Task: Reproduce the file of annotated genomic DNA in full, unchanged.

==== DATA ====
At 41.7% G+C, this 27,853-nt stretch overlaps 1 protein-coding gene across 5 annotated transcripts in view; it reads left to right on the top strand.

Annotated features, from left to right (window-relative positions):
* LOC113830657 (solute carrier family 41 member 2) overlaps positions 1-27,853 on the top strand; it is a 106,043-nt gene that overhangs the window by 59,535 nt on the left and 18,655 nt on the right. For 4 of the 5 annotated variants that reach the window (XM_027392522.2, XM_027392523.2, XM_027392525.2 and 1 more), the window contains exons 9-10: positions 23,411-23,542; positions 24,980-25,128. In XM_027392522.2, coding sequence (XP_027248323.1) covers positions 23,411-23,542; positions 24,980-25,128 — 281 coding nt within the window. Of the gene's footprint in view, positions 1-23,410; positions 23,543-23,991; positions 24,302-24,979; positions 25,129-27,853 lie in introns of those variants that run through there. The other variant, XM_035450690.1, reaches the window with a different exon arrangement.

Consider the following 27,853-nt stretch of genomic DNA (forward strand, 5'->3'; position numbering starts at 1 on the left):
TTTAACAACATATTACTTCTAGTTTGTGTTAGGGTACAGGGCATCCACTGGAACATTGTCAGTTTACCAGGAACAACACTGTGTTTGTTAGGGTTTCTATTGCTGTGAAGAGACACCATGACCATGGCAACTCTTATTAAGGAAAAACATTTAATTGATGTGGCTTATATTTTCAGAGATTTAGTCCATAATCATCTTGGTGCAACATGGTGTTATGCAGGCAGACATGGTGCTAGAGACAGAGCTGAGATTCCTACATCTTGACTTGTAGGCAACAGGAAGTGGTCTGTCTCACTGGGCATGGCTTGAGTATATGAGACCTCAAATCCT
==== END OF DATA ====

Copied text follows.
At 41.7% G+C, this 27,853-nt stretch overlaps 1 protein-coding gene across 5 annotated transcripts in view; it reads left to right on the top strand.

Annotated features, from left to right (window-relative positions):
* LOC113830657 (solute carrier family 41 member 2) overlaps positions 1-27,853 on the top strand; it is a 106,043-nt gene that overhangs the window by 59,535 nt on the left and 18,655 nt on the right. For 4 of the 5 annotated variants that reach the window (XM_027392522.2, XM_027392523.2, XM_027392525.2 and 1 more), the window contains exons 9-10: positions 23,411-23,542; positions 24,980-25,128. In XM_027392522.2, coding sequence (XP_027248323.1) covers positions 23,411-23,542; positions 24,980-25,128 — 281 coding nt within the window. Of the gene's footprint in view, positions 1-23,410; positions 23,543-23,991; positions 24,302-24,979; positions 25,129-27,853 lie in introns of those variants that run through there. The other variant, XM_035450690.1, reaches the window with a different exon arrangement.

Consider the following 27,853-nt stretch of genomic DNA (forward strand, 5'->3'; position numbering starts at 1 on the left):
TTTAACAACATATTACTTCTAGTTTGTGTTAGGGTACAGGGCATCCACTGGAACATTGTCAGTTTACCAGGAACAACACTGTGTTTGTTAGGGTTTCTATTGCTGTGAAGAGACACCATGACCATGGCAACTCTTATTAAGGAAAAACATTTAATTGATGTGGCTTATATTTTCAGAGATTTAGTCCATAATCATCTTGGTGCAACATGGTGTTATGCAGGCAGACATGGTGCTAGAGACAGAGCTGAGATTCCTACATCTTGACTTGTAGGCAACAGGAAGTGGTCTGTCTCACTGGGCATGGCTTGAGTATATGAGACCTCAAATCCT